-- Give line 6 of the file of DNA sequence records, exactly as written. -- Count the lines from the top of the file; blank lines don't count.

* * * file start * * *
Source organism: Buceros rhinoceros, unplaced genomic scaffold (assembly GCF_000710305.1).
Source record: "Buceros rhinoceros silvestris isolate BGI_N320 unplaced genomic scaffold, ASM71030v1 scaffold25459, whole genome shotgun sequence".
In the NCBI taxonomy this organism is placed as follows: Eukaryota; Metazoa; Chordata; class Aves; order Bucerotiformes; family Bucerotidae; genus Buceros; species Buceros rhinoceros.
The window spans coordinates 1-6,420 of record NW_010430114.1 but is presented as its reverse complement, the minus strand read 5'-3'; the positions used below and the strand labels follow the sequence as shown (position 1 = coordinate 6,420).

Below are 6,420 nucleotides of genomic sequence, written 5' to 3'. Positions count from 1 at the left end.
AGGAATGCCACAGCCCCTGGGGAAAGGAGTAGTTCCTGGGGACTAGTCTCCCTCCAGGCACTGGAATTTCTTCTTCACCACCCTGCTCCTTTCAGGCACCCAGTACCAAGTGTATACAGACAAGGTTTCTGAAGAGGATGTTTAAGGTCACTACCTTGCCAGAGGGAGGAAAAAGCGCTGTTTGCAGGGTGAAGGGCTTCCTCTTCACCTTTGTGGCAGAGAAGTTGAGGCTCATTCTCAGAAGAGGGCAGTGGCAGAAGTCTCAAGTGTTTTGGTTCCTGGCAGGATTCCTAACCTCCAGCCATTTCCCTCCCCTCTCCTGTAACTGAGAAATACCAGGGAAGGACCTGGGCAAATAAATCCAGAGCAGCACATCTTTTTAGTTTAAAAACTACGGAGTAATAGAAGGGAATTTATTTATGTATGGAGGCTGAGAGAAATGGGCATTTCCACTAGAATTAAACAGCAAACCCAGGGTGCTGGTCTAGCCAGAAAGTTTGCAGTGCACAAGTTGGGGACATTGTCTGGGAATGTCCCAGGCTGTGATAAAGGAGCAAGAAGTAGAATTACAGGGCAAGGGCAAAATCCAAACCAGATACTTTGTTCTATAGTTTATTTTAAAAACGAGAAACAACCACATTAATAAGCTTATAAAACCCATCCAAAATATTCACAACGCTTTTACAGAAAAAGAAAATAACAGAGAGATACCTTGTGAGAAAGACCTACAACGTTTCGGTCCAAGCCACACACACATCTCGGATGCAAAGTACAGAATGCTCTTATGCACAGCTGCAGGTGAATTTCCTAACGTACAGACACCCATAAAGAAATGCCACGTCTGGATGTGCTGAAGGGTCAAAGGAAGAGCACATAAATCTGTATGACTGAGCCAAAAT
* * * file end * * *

AGGAATGCCACAGCCCCTGGGGAAAGGAGTAGTTCCTGGGGACTAGTCTCCCTCCAGGCACTGGAATTTCTTCTTCACCACCCTGCTCCTTTCAGGCACCCAGTACCAAGTGTATACAGACAAGGTTTCTGAAGAGGATGTTTAAGGTCACTACCTTGCCAGAGGGAGGAAAAAGCGCTGTTTGCAGGGTGAAGGGCTTCCTCTTCACCTTTGTGGCAGAGAAGTTGAGGCTCATTCTCAGAAGAGGGCAGTGGCAGAAGTCTCAAGTGTTTTGGTTCCTGGCAGGATTCCTAACCTCCAGCCATTTCCCTCCCCTCTCCTGTAACTGAGAAATACCAGGGAAGGACCTGGGCAAATAAATCCAGAGCAGCACATCTTTTTAGTTTAAAAACTACGGAGTAATAGAAGGGAATTTATTTATGTATGGAGGCTGAGAGAAATGGGCATTTCCACTAGAATTAAACAGCAAACCCAGGGTGCTGGTCTAGCCAGAAAGTTTGCAGTGCACAAGTTGGGGACATTGTCTGGGAATGTCCCAGGCTGTGATAAAGGAGCAAGAAGTAGAATTACAGGGCAAGGGCAAAATCCAAACCAGATACTTTGTTCTATAGTTTATTTTAAAAACGAGAAACAACCACATTAATAAGCTTATAAAACCCATCCAAAATATTCACAACGCTTTTACAGAAAAAGAAAATAACAGAGAGATACCTTGTGAGAAAGACCTACAACGTTTCGGTCCAAGCCACACACACATCTCGGATGCAAAGTACAGAATGCTCTTATGCACAGCTGCAGGTGAATTTCCTAACGTACAGACACCCATAAAGAAATGCCACGTCTGGATGTGCTGAAGGGTCAAAGGAAGAGCACATAAATCTGTATGACTGAGCCAAAAT